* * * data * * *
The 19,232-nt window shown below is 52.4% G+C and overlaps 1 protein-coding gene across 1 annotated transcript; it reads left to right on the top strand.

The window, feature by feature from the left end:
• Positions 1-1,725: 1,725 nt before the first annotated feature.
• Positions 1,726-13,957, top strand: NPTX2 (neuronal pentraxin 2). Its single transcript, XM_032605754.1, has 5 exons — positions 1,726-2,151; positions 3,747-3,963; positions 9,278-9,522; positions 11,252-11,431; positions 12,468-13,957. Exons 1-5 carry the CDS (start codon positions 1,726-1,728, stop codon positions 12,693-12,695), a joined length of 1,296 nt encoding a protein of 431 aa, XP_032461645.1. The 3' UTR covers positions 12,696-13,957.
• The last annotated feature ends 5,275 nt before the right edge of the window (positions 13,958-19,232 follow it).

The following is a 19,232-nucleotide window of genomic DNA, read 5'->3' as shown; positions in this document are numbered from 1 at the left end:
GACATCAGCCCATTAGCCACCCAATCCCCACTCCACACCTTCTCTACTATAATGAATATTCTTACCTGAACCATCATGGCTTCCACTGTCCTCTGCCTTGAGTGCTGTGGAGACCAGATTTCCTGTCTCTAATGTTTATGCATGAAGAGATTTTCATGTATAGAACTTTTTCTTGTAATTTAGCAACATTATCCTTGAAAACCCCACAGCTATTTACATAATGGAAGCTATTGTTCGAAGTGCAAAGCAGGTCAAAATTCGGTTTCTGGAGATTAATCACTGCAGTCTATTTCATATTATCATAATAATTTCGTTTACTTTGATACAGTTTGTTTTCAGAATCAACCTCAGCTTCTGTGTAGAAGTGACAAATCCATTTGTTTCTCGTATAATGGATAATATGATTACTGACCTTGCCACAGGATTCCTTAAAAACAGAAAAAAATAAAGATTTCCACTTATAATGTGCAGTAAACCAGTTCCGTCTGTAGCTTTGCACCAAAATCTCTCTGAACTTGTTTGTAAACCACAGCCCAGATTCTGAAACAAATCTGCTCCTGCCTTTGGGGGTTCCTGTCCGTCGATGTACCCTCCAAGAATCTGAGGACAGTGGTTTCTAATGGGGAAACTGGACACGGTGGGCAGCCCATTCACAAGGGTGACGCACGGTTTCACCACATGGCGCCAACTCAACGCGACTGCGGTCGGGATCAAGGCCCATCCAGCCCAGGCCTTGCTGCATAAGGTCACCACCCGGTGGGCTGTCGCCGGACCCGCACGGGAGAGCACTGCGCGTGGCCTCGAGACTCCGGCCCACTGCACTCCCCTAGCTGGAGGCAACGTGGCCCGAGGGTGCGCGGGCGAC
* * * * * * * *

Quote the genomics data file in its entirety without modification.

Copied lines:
The 19,232-nt window shown below is 52.4% G+C and overlaps 1 protein-coding gene across 1 annotated transcript; it reads left to right on the top strand.

The window, feature by feature from the left end:
• Positions 1-1,725: 1,725 nt before the first annotated feature.
• Positions 1,726-13,957, top strand: NPTX2 (neuronal pentraxin 2). Its single transcript, XM_032605754.1, has 5 exons — positions 1,726-2,151; positions 3,747-3,963; positions 9,278-9,522; positions 11,252-11,431; positions 12,468-13,957. Exons 1-5 carry the CDS (start codon positions 1,726-1,728, stop codon positions 12,693-12,695), a joined length of 1,296 nt encoding a protein of 431 aa, XP_032461645.1. The 3' UTR covers positions 12,696-13,957.
• The last annotated feature ends 5,275 nt before the right edge of the window (positions 13,958-19,232 follow it).

The following is a 19,232-nucleotide window of genomic DNA, read 5'->3' as shown; positions in this document are numbered from 1 at the left end:
GACATCAGCCCATTAGCCACCCAATCCCCACTCCACACCTTCTCTACTATAATGAATATTCTTACCTGAACCATCATGGCTTCCACTGTCCTCTGCCTTGAGTGCTGTGGAGACCAGATTTCCTGTCTCTAATGTTTATGCATGAAGAGATTTTCATGTATAGAACTTTTTCTTGTAATTTAGCAACATTATCCTTGAAAACCCCACAGCTATTTACATAATGGAAGCTATTGTTCGAAGTGCAAAGCAGGTCAAAATTCGGTTTCTGGAGATTAATCACTGCAGTCTATTTCATATTATCATAATAATTTCGTTTACTTTGATACAGTTTGTTTTCAGAATCAACCTCAGCTTCTGTGTAGAAGTGACAAATCCATTTGTTTCTCGTATAATGGATAATATGATTACTGACCTTGCCACAGGATTCCTTAAAAACAGAAAAAAATAAAGATTTCCACTTATAATGTGCAGTAAACCAGTTCCGTCTGTAGCTTTGCACCAAAATCTCTCTGAACTTGTTTGTAAACCACAGCCCAGATTCTGAAACAAATCTGCTCCTGCCTTTGGGGGTTCCTGTCCGTCGATGTACCCTCCAAGAATCTGAGGACAGTGGTTTCTAATGGGGAAACTGGACACGGTGGGCAGCCCATTCACAAGGGTGACGCACGGTTTCACCACATGGCGCCAACTCAACGCGACTGCGGTCGGGATCAAGGCCCATCCAGCCCAGGCCTTGCTGCATAAGGTCACCACCCGGTGGGCTGTCGCCGGACCCGCACGGGAGAGCACTGCGCGTGGCCTCGAGACTCCGGCCCACTGCACTCCCCTAGCTGGAGGCAACGTGGCCCGAGGGTGCGCGGGCGAC